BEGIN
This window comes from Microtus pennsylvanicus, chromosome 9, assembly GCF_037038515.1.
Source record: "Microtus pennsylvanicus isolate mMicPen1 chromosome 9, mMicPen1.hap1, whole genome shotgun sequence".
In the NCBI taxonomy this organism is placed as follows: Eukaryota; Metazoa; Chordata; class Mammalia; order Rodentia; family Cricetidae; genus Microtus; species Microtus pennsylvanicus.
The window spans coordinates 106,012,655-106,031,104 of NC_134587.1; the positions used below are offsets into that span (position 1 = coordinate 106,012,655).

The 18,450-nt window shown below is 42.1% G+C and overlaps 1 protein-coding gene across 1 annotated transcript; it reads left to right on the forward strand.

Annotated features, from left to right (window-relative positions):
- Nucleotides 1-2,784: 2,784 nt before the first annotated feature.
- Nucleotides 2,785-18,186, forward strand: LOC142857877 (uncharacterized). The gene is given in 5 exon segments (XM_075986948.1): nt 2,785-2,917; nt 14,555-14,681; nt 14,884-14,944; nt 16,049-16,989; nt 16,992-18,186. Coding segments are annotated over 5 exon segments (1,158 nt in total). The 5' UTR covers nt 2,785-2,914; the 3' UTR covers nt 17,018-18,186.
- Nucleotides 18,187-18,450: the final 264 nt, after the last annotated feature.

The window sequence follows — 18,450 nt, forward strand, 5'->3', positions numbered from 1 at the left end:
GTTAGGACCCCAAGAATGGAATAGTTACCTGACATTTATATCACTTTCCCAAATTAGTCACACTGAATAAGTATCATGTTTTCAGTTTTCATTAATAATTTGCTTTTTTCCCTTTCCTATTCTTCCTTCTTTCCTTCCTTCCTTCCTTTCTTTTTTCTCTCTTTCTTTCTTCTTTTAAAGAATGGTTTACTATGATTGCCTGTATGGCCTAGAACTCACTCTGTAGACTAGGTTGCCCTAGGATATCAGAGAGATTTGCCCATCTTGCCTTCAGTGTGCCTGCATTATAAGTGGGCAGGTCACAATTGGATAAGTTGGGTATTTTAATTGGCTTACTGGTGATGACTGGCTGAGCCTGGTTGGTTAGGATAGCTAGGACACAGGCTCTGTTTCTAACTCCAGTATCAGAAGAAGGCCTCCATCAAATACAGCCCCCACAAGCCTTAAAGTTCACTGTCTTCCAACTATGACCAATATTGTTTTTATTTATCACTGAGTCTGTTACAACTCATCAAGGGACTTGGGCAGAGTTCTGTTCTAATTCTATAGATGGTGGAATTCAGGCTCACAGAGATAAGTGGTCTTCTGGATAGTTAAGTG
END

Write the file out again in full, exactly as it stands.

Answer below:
This window comes from Microtus pennsylvanicus, chromosome 9, assembly GCF_037038515.1.
Source record: "Microtus pennsylvanicus isolate mMicPen1 chromosome 9, mMicPen1.hap1, whole genome shotgun sequence".
In the NCBI taxonomy this organism is placed as follows: Eukaryota; Metazoa; Chordata; class Mammalia; order Rodentia; family Cricetidae; genus Microtus; species Microtus pennsylvanicus.
The window spans coordinates 106,012,655-106,031,104 of NC_134587.1; the positions used below are offsets into that span (position 1 = coordinate 106,012,655).

The 18,450-nt window shown below is 42.1% G+C and overlaps 1 protein-coding gene across 1 annotated transcript; it reads left to right on the forward strand.

Annotated features, from left to right (window-relative positions):
- Nucleotides 1-2,784: 2,784 nt before the first annotated feature.
- Nucleotides 2,785-18,186, forward strand: LOC142857877 (uncharacterized). The gene is given in 5 exon segments (XM_075986948.1): nt 2,785-2,917; nt 14,555-14,681; nt 14,884-14,944; nt 16,049-16,989; nt 16,992-18,186. Coding segments are annotated over 5 exon segments (1,158 nt in total). The 5' UTR covers nt 2,785-2,914; the 3' UTR covers nt 17,018-18,186.
- Nucleotides 18,187-18,450: the final 264 nt, after the last annotated feature.

The window sequence follows — 18,450 nt, forward strand, 5'->3', positions numbered from 1 at the left end:
GTTAGGACCCCAAGAATGGAATAGTTACCTGACATTTATATCACTTTCCCAAATTAGTCACACTGAATAAGTATCATGTTTTCAGTTTTCATTAATAATTTGCTTTTTTCCCTTTCCTATTCTTCCTTCTTTCCTTCCTTCCTTCCTTTCTTTTTTCTCTCTTTCTTTCTTCTTTTAAAGAATGGTTTACTATGATTGCCTGTATGGCCTAGAACTCACTCTGTAGACTAGGTTGCCCTAGGATATCAGAGAGATTTGCCCATCTTGCCTTCAGTGTGCCTGCATTATAAGTGGGCAGGTCACAATTGGATAAGTTGGGTATTTTAATTGGCTTACTGGTGATGACTGGCTGAGCCTGGTTGGTTAGGATAGCTAGGACACAGGCTCTGTTTCTAACTCCAGTATCAGAAGAAGGCCTCCATCAAATACAGCCCCCACAAGCCTTAAAGTTCACTGTCTTCCAACTATGACCAATATTGTTTTTATTTATCACTGAGTCTGTTACAACTCATCAAGGGACTTGGGCAGAGTTCTGTTCTAATTCTATAGATGGTGGAATTCAGGCTCACAGAGATAAGTGGTCTTCTGGATAGTTAAGTG